by Asset Allocation Team, GMO LLC
Classic Signs of Speculation
More than half of U.S. Growth stocks* have negative earnings, yet Growth stocks have dramatically outperformed in the past few years
MAKING MONEY ON COMPANIES THAT MAKE NO MONEY:
% of Russell 3000 Growth Stocks with Negative Earnings
Data through 9/30/2021 | Source: Source: GMO
*The universe and rebalancing methodology is similar to that of the Russell 3000, but the definition of “Growth” is a proprietary GMO composite of metrics.
- Classic Signs of Speculation. Every bubble is unique. The economic environment is unique, the players are unique, the industries and companies caught up in the frenzy may be unique. All true. But classic common threads also run through bubbles because they are born of human nature: the fear of missing out, watching with envy as others get rich around you, career risk and (for investment professionals) keeping up with peer groups and benchmarks, the willing suspension of healthy disbelief, and the dissolution of discipline.
- Making Money on Companies That Make No Money. Bidding up the prices of money-losing enterprises is a classic bubble sign. It has shown its face in the SPAC phenomenon, certainly. But in the chart above, we see the same phenomenon in established companies. Today, 60% of the Growth stocks in the Russell 3000 Index make no money, and this was true even before the COVID-induced recession. Yet these very companies have been generating huge returns in price movement over the past few years, dramatically outperforming their Value counterparts. The Russell 3000 Growth Index was up 84% cumulatively over the last two years through August (more than double the return of its Value counterpart). So investors are making money on companies that make no money – never a good sign when it is done this pervasively and at these valuations. And while not common, it is also not unique. We all witnessed the same speculative behavior in the late 1990s and in the 2008 speculative bubble.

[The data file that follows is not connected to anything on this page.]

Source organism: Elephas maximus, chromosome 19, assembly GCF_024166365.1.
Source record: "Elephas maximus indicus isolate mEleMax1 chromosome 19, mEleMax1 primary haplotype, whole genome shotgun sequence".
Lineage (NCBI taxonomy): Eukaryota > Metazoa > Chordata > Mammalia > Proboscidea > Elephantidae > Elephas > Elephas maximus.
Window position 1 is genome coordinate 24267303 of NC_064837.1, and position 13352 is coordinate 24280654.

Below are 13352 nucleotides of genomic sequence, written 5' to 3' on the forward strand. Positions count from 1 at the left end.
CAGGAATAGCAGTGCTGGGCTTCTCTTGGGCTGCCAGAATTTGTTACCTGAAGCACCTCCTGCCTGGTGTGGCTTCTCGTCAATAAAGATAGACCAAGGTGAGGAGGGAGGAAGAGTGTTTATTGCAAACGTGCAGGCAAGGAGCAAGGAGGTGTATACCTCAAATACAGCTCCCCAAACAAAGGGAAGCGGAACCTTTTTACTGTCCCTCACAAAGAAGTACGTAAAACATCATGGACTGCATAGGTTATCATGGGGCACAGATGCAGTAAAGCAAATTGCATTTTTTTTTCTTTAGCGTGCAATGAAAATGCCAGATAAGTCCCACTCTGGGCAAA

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Disclaimer: The views expressed are the views of the GMO Asset Allocation team through the period ending October 2021 and are subject to change at any time based on market and other conditions. This is not an offer or solicitation for the purchase or sale of any security and should not be construed as such. References to specific securities and issuers are for illustrative purposes only and are not intended to be, and should not be interpreted as, recommendations to purchase or sell such securities.
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